# Question 75068

Feb 26, 2017

So the original numbers are: 15 girls and 12 boys

The addition of 3 more boys gives: 15 girls and 15 boys

#### Explanation:

$\textcolor{b l u e}{\text{Expansion of Taimur's solution}}$

Let original count of girls be $g$
Let original count of boys be $b$

Using ratio in fractional format

$\left(\text{girls")/("boys}\right) \to \frac{g}{b} \to \frac{5}{4}$

color(green)(5/4color(red)(xx1) " "-=" "5/4color(red)(xx3/3)" "=" "15/12
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If we were to add 3 more boys then the numbers would become:

("girls")/("boys")->5/4 ->15/(12+3) = 15/15=1/1 larr" new ratio as required"#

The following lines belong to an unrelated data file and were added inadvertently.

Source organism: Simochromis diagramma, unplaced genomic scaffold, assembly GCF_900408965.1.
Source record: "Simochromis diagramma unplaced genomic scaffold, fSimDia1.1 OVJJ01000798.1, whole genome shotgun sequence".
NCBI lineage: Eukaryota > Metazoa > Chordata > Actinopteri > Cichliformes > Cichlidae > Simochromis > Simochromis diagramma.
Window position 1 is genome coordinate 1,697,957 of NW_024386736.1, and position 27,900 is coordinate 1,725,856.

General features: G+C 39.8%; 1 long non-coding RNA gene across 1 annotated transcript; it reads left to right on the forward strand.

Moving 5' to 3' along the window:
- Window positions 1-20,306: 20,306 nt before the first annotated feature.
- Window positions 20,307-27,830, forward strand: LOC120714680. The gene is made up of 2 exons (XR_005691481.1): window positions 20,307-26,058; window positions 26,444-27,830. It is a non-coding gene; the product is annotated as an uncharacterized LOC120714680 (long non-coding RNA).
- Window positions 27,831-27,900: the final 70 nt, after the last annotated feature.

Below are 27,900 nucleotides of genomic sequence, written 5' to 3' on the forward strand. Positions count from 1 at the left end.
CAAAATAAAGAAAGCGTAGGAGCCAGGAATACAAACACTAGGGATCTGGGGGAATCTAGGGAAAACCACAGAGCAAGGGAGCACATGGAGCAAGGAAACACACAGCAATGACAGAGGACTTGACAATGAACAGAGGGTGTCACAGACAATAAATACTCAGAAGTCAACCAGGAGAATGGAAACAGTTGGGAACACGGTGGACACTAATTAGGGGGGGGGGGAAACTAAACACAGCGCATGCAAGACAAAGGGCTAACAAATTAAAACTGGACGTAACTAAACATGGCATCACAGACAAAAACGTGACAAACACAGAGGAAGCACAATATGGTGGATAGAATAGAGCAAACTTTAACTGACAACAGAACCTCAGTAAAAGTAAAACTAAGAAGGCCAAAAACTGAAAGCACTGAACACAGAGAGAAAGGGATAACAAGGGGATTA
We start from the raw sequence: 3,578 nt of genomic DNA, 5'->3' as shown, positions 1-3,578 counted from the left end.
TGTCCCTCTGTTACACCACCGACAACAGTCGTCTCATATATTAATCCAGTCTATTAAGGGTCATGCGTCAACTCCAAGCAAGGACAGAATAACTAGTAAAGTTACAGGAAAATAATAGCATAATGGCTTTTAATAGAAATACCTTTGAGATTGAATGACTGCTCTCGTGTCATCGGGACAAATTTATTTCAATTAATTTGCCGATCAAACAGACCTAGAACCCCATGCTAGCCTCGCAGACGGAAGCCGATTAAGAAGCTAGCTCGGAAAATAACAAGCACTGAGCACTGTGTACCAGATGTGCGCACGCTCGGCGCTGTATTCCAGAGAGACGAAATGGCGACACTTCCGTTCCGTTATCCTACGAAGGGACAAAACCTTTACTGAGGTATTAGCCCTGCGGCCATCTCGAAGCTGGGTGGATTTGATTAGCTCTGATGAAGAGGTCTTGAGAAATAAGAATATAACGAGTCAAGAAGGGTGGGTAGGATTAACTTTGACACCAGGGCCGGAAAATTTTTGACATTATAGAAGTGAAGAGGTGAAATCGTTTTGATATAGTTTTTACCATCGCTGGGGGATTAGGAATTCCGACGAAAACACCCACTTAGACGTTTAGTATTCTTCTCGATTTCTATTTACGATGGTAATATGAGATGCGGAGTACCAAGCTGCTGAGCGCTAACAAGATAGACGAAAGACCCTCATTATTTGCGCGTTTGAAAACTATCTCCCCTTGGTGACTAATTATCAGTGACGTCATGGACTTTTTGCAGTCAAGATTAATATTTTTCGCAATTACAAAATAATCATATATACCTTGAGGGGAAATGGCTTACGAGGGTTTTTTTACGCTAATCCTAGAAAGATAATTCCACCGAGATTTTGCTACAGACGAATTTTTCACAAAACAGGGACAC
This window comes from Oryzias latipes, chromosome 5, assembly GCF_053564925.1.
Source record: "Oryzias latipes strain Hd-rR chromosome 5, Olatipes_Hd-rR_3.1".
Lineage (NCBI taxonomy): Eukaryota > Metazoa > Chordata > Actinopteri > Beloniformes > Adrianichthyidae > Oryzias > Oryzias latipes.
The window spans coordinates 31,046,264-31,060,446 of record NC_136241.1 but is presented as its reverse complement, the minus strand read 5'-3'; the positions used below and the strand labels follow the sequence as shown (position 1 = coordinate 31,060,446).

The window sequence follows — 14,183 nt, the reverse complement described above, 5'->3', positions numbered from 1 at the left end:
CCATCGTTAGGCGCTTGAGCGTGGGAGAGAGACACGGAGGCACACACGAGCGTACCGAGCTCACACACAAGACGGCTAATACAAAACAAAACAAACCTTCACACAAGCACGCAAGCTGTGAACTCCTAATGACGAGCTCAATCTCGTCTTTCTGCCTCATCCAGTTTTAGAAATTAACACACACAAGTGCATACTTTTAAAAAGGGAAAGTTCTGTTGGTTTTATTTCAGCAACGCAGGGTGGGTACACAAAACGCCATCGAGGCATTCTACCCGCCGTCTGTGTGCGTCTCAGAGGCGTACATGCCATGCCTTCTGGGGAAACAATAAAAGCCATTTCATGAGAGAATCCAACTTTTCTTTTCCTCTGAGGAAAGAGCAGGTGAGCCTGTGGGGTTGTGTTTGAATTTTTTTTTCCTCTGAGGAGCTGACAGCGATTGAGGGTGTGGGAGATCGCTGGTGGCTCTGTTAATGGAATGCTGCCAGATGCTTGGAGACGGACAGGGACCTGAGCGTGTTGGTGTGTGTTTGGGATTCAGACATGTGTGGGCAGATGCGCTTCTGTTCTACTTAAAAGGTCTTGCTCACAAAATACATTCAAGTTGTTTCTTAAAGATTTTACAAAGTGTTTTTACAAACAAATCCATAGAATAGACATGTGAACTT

$\textcolor{p u r p \le}{\text{As the final ration of "1/1" was achieved the previous ratio of "15/12" is correct}}$

So we have: 15 girls and 12 boys as the original count

$\textcolor{w h i t e}{.}$

$\textcolor{w h i t e}{.}$

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$\textcolor{b l u e}{\text{Solved using substitution}}$

$\frac{g}{b} = \frac{5}{4}$.....................Equation(1) $\leftarrow \text{ 1st ratio}$

$\frac{g}{b + 3} = \frac{1}{1}$.................Equation(2) $\leftarrow \text{ 2nd ratio}$

Consider Equation(2)

$\implies g = b + 3$..................Equation(3)

Substitute for $g$ in Equation(2) using Equation(3)

$\frac{g}{b} = \frac{5}{4} \text{ "->" } \frac{b + 3}{b} = \frac{5}{4}$

$\implies 4 b + 12 = 5 b$

$b = 12$

By substitution of $b$ in Equation(1) givies

$\frac{g}{b} = \frac{5}{4} \text{ "->" } \frac{g}{12} = \frac{5}{4}$

$g = \frac{5 \times {\cancel{12}}^{3}}{{\cancel{4}}^{1}} = 15$